Exclusive Interview: Joe Jimenez

~Interviewed by Haley


 Describe Bloodline in only three words.

Joe: “Hamlet, brown, San Anto…. Well, I guess that’s technically four!”

 How do you begin to write a poem?  Do you have a scene, character, or line of dialogue in mind?

“For me it starts with an image, and I work from the image.  I guess I like to think of myself as a work-horse, and I like exercises and drafting, so I begin with an image and play with it.  Ultimately, if I draft something, I usually just highlight or pull out some of the phrases that I like, and then I’ll begin building lines from that.”

 Do you have any advice for aspiring writers or poets?

 “I would have different types of advice for writers and poets, and then for other types of prose.  For poets, I’d say just go for it and say what needs to be said.  I wouldn’t expect money, riches, or fame, but I would expect love, because you write things that are honest and that resonate with other people.  I think for prose writers the advice I would give would be to write the story only you can tell.”

 What made you want to write for teens?

 “I teach 12th grade at Jefferson High School in San Antonio, Texas.  Often times I found myself wanting to recommend books to my students, and most of the characters don’t look like them, so I wanted to write a book that I could recommend my students to read about our city and people like us.”

 That’s really cool!  Do you teach English?

 “Yes, I do!”

 Taking it back to the very beginning, what was the first story you remember writing?

 “My favorite, favorite book of all time, particularly when I was younger, was the Velveteen Rabbit, and I remember writing, perhaps a little monologue, about the little rabbit.  I didn’t really understand the story exactly as I do now, but it was just the rabbit wanting to be real.”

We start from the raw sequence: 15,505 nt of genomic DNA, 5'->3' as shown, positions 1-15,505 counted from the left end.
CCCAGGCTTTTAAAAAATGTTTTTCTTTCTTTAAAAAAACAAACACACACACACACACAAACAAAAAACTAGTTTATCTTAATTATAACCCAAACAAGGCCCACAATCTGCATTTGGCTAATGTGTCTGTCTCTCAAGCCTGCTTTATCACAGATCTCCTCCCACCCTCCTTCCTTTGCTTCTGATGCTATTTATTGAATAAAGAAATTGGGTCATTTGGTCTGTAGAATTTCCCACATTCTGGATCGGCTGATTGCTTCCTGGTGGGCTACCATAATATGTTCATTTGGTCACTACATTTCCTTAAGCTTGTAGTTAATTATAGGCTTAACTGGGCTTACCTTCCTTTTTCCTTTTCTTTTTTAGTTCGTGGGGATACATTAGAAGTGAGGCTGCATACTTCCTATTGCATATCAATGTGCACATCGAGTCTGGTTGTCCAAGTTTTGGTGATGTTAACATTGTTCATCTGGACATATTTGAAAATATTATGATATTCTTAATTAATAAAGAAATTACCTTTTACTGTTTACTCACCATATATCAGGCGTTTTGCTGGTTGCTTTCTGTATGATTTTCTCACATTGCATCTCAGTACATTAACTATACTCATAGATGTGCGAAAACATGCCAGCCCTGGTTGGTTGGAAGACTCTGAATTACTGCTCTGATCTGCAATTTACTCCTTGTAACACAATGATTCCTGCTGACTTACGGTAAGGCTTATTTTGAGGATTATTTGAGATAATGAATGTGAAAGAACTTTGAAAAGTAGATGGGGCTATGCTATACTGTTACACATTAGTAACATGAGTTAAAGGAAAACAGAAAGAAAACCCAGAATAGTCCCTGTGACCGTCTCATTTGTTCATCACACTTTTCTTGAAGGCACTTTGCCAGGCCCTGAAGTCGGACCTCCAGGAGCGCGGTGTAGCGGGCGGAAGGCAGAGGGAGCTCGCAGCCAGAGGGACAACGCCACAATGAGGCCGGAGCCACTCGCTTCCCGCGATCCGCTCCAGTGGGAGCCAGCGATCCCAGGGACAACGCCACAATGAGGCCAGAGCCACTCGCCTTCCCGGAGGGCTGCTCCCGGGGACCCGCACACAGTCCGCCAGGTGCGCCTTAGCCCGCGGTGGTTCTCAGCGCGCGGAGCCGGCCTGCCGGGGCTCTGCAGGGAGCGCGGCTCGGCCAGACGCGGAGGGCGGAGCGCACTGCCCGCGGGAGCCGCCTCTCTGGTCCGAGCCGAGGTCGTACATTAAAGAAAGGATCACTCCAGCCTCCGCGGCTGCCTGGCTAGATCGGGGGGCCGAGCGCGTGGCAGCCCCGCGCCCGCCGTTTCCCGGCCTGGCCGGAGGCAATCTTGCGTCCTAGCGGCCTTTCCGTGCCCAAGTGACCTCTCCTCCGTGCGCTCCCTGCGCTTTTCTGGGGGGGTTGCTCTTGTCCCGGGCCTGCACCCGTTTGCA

Aww, that’s adorable!  What is your favorite part about living in Texas?

“+The people.  They’re just the nicest people.  They’re so genuine.  But every now and then you meet someone kind of snarky, who’s kind of in a bad mood.  But for the most part, people are polite, people are friendly, and people are good-hearted.  I like that.”

What has been your favorite thing about Austin, so far?

 “Well, last night my partner and I went to the Gold Gym, and it was empty, which was really great because I didn’t have to wait for anything.  Whereas in San Antonio, it might be a little packed.”

What do you like to do when you’re not writing?

 “I have dogs!  Up until last week I had three dogs, but one of them died last week.  She was a pit bull named Kimber, and up until last week, my favorite thing was to sit in my living room with Kimber on one side, Tiny on the other side, and Rosie at my feet, while watching Netflix.”the-road-2

 Are you reading anything really interesting right now?

 “My class is about to read The Road, so I started rereading it.  It’s very dark, so I’m hoping to pair it with something that’s maybe a little lighter, so I don’t just immerse myself in the sadness or trauma of the world.”

 Wow, that’s so interesting!  What is your favorite book that you’ve taught in English so far?  If you can choose one!

” It’s between The Road or Frankenstein.  I say that because in the student conversations in socratic seminars and debates, the students are just really taken in.  If you go back to what Socrates says about education—education isn’t the filling of a vessel, it’s the kindling of a flame—it’s in those moments you see people light up because they believe something because for the very first time in their lives for some of them, they’re feeling awesome because they know something.  And they’re getting other people to believe similarly to them.”

And lastly, what can readers look forward to next from you?

 “I just completed a collection of essays, called In the Absence of Great Birds.  It’s not exactly targeted at young readers—it’s more of an adult book—but the YA novel that I’m working on right now is a retelling of Macbeth, called The Moon is Down.  Basic plot: a boy finds a gun, and what does he do with it?”

 That’s great!  Thank you so much!

“Thank you!”